Camino Island

It’s John Grisham, so I never expected it to be great literature. But I was still disappointed. The beginning was absorbing, and I liked the premise. The novel is all about booksellers and novelists — well, more like bookseller and novelist — which clearly should appeal to book-lovers like me. And there are almost no lawyers anywhere in the story, an unusual plus for a Grisham novel.

So what could possibly go wrong? First, let’s skip to the end. I kept expecting some plot twist, some Deaver-esque reversal of good guys and bad guys, but no, the ending was just like early Grisham novels. Ho, hum.

And then there’s the middle, which wasn’t Grisham-like at all. Did he subcontract that part of the story out to someone else? Suddenly it became chick lit or a romance novel — I don’t know enough about either to tell the difference. Not what I was looking for at all.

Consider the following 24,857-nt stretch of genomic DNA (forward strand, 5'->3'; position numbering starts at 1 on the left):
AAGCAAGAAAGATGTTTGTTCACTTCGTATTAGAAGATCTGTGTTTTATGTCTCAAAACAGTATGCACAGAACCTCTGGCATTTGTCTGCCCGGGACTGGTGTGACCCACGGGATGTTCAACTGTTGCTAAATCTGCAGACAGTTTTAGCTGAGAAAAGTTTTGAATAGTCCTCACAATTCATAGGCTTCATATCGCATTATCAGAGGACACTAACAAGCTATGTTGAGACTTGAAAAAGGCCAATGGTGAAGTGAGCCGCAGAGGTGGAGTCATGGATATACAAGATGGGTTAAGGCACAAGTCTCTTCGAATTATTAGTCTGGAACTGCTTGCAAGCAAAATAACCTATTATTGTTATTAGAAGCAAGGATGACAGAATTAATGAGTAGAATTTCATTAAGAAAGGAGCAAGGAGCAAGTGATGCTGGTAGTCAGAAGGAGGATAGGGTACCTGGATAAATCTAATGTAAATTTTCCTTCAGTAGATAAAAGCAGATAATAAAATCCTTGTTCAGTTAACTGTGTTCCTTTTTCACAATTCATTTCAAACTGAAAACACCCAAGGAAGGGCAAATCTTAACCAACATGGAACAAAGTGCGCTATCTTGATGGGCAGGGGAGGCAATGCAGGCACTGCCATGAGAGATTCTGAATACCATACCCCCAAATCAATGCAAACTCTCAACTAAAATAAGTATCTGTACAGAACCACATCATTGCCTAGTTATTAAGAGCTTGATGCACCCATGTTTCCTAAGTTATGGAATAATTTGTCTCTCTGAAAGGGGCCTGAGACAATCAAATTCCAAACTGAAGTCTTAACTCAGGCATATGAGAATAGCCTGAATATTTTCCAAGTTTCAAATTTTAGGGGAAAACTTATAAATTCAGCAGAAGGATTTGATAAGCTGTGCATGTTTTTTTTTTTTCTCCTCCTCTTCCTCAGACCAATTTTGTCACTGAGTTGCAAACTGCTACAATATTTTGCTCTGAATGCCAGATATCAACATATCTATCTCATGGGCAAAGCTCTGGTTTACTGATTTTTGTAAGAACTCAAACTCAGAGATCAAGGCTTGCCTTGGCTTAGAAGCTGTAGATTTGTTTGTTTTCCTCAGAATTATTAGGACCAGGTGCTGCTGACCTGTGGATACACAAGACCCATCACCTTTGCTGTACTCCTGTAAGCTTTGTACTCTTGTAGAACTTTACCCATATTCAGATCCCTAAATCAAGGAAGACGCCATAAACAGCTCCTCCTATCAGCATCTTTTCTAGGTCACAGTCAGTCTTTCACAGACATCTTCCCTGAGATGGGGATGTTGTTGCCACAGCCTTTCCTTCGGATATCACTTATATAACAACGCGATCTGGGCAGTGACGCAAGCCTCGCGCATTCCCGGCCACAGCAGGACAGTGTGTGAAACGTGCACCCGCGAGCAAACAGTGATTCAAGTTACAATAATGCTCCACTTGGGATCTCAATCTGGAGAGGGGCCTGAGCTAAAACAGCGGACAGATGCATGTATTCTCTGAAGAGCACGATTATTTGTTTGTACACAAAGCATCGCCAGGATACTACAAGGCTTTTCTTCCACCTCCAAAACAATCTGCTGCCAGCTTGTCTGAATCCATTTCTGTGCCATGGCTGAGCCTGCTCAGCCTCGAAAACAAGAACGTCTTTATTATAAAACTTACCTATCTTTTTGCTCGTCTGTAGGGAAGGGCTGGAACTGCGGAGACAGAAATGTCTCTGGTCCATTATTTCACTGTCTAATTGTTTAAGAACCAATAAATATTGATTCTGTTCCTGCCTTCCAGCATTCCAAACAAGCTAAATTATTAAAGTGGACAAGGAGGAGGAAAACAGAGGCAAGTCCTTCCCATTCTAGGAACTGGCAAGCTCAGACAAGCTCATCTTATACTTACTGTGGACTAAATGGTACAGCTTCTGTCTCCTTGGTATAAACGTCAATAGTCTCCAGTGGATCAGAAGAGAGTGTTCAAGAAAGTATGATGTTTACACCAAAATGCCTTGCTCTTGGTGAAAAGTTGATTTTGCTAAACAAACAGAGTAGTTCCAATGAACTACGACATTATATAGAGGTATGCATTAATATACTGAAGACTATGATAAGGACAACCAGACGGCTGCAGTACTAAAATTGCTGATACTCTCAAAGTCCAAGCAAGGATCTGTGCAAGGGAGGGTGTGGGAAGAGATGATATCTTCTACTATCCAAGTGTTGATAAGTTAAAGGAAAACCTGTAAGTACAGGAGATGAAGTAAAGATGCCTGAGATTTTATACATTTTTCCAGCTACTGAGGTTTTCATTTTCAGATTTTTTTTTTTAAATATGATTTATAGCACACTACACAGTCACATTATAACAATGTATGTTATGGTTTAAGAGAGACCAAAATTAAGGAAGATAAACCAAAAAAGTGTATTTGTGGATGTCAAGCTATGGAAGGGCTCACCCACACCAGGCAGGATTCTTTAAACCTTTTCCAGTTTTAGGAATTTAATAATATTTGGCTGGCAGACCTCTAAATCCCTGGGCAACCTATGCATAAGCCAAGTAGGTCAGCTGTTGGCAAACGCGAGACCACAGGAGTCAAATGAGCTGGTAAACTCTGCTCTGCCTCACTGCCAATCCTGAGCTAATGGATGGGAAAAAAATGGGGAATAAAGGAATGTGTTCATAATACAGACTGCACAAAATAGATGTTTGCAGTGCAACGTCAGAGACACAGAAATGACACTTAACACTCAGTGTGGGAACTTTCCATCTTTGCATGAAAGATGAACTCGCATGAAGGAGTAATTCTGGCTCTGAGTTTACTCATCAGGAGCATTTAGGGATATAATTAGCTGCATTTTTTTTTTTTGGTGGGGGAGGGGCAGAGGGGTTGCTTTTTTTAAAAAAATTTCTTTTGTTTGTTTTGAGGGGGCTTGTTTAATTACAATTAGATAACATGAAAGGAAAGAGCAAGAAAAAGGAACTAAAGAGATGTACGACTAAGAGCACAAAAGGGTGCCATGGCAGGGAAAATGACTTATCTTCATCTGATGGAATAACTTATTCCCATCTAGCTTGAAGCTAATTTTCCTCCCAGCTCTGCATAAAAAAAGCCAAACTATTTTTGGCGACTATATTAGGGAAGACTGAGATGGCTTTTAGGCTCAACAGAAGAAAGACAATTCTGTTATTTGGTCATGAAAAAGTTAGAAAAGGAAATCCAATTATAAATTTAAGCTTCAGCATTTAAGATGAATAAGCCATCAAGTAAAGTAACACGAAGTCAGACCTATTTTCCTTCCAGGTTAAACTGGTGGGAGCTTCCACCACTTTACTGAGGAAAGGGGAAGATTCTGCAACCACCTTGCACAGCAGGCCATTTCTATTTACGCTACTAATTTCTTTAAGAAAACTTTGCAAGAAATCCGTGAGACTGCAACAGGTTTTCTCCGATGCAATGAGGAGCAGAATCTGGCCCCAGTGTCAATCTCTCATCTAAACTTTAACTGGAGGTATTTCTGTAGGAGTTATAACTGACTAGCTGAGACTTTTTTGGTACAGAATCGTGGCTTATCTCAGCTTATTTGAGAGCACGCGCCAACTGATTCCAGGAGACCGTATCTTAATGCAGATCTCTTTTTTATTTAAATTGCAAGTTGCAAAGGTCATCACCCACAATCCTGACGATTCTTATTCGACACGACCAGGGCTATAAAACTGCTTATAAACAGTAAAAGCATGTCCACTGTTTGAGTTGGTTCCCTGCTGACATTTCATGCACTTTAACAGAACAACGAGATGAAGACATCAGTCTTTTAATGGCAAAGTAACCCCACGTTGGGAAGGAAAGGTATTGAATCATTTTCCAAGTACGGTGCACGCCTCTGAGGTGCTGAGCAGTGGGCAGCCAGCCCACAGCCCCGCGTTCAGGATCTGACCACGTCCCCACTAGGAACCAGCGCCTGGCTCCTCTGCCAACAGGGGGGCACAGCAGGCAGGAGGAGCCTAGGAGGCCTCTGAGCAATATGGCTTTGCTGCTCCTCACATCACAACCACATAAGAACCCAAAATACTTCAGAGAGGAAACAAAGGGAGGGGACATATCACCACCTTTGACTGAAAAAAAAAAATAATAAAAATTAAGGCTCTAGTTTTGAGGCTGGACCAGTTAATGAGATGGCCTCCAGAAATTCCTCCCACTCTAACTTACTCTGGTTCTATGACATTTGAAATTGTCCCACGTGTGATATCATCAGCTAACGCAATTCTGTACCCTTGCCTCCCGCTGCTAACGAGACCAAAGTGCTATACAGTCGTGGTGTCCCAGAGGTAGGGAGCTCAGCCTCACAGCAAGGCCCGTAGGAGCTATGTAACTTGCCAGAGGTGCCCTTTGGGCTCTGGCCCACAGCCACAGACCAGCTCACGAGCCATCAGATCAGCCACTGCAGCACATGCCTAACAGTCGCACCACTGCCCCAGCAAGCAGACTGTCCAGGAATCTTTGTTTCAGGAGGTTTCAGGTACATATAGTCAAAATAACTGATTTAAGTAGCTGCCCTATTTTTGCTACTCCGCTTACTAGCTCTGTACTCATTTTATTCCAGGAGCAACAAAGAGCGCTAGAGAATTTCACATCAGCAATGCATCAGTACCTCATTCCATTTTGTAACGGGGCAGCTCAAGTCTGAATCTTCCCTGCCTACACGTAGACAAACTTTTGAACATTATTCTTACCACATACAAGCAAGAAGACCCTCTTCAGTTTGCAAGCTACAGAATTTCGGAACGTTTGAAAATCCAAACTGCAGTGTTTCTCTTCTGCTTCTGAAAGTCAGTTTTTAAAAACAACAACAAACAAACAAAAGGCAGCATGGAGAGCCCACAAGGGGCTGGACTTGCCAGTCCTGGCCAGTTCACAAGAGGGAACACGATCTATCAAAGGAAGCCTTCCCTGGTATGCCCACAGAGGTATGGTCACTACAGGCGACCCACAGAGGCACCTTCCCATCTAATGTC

So you may wonder where crime and detection come in, as Grisham’s name is on the cover. That’s where we go back to the premise: five original manuscripts of F. Scott Fitzgerald are stolen from Princeton, and an insurance company rep arranges for an unsuccessful novelist to hunt them down. Yeah, right. There are a couple of interesting characters, but not the protagonist (the aforementioned unsuccessful novelist). The amazingly successful owner of an independent bookstore is mildly interesting at first, until he becomes a caricature; another novelist, whose character seems stolen from Louise Penny’s Ruth, remains interesting even if not original. The story line kept my attention, and the setting of a resort island in Florida is mildly convincing, though I wouldn’t know.

All in all, my verdict is “don’t bother.”

Categories: Books